SUNY Sullivan Announces New PlaysShare on Twitter!
THE COUNT PARTINUPLÉS/El Conde Partinuplés and THANK YOU / I’M SORRY, directed by Jessica López-Barkl, Associate Professor of Theater and Speech/Theater Program Director at SUNY Sullivan.
We are excited to have plays that touch on the spirit of 1969 with shades of the Stonewall riots launching the LGTBIQ+ movement, Woodstock, the Vietnam War, Love/Peace, Racial Tension, Disability Awareness, the Cold War, and Identity.
- THE COUNT PARTINUPLE / El Conde Partinuplés will play May 1, 7, 9, 2020, at 8 PM and May 3, 2020, at 2 PM, via Facebook Live and YouTube, Live!
- THANK YOU / I’M SORRY will play May 2, 6, 8 at 8 PM, and May 10, 2020, at 2 PM, Facebook and Youtube Live!
- Facebook Live on the performance days from the SUNY Sullivan Theater Program Facebook page: @SullyPerformingArts
- Youtube Live on the performance days.
Please Contact Jessica López-Barkl with any questions
THE COUNT PARTINUPLES / El Conde Partinuplés Synopsis
A twist on the Psyche and Cupid myth told through the particular perspective of a 17th Century Spanish Moor playwright. In Ana Caro Mallén’s imaginative twist, the Empress of Constantinople finds a husband through the use of magic, creating an enchanted castle and hosting a supernatural banquet. The Empress, pursued by several suitors (all princes), and only one will win her hand in marriage through a tournament.
Ana Caro Mallén, Playwright for THE COUNT PARTINUPLE / El Conde Partinuplés (from WOMEN PLAYWRIGHTS OF EARLY MODERN SPAIN:
Ana Caro Mallén de Soto was born to a Morisco slave family at the end of the sixteenth century in Granada, Caro was about ten years old when she was baptized and legally adopted by Gabriel Caro de Mallén and Ana María de Torres in 1601. Ana María and Gabriel had one son, Juan Caro before Ana María died. Gabriel Caro then married Alfonsa de Loyola and had a second son, Juan Mallén. The family moved to Seville so that Juan could complete his religious studies and become a friar. Caro probably started her writing career around 1628 in Seville. Records show that she received payment for two Corpus Christi auto sacramentales, entitled La puerta de la Macarena (THE GATE OF THE MACARENA, 1641) and La cuesta de Castilleja (The Hill of Castilleja, 1645), both lost. She also lived in or at least visited Madrid, where her first brother, Juan Caro, lived and maintained connections to the court. In Madrid, Caro had personal and literary relationships with some of the popular writers of the time, as we can see, for example, in her poetic production. Evidence suggests she forged a friendship with the writer Maria de Zayas during her time in Madrid. Among Caro’s poems composed for special occasions or events, there are compositions included in the preliminaries of Zayas’s first collection of short stories, praising her friend, as well as a poetic composition reporting the Buen Retiro celebrations in 1637. Together they enjoyed the city’s literary circles and also attended (and participated in) academias, such as the one presided over by Francisco de Mendoza. In addition to Caro’s plays and poetry, other works have survived. These include a few reports (relaciones) about local celebrations and events. As a playwright, Ana Caro composed auto sacramentales, of which we only know that the Loa sacramental for the Corpus Christi festivities of Seville was presented in 1639 and published that same year. Her two known comedias were probably staged, but there are no records. Valor, agravio y mujer (VALOR, OFFENSE WOMAN) survives today in a manuscript written in a seventeenth-century hand. El conde Partinuplés (COUNT PARTINUPLES) was printed in an extant 1653 collection of comedias in which plays by Calderón de la Barca and Vélez de Guevara also appear. Her last known publication is a sonnet published in a poetry compilation from Seville in 1646. In this same year, a certain Marîa Ana Caro appears among the list of those who died from the plague in Seville’s Convent of the María Magdalena. We still lack confirmation as to whether this is the same woman as our playwright, yet the expenses for this Ana Caro’s funeral were high, so she clearly enjoyed some wealth. In accordance with funeral practices for plague victims, most of her belongings were burned. Nonetheless, given Ana Caro’s extensive involvement in literary circles and numerous mentions of various texts, we remain hopeful that more of her work will be discovered some day.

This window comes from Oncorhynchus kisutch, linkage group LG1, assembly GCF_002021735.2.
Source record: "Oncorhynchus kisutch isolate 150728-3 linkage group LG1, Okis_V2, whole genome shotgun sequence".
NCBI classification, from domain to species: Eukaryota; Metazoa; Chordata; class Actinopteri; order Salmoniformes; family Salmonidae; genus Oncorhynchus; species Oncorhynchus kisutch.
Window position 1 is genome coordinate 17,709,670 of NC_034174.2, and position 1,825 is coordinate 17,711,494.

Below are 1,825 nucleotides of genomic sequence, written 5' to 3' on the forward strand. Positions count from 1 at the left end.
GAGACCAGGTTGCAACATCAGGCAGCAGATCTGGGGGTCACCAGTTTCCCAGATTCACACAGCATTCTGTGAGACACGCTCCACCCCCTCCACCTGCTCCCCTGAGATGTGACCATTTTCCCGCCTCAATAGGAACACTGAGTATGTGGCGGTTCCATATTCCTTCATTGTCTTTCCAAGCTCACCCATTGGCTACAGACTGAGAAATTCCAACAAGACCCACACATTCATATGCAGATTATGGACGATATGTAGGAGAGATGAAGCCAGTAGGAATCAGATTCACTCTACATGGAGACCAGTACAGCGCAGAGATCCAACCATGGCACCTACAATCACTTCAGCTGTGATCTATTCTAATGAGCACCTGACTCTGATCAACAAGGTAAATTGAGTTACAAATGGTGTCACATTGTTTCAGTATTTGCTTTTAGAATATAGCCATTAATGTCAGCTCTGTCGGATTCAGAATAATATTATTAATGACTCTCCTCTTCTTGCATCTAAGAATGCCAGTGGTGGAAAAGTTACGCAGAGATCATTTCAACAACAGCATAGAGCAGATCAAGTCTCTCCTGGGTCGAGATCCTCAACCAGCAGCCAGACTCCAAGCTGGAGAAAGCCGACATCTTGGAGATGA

Harley Erdman, translator for THE COUNT PARTINUPLE / El Conde Partinuplés: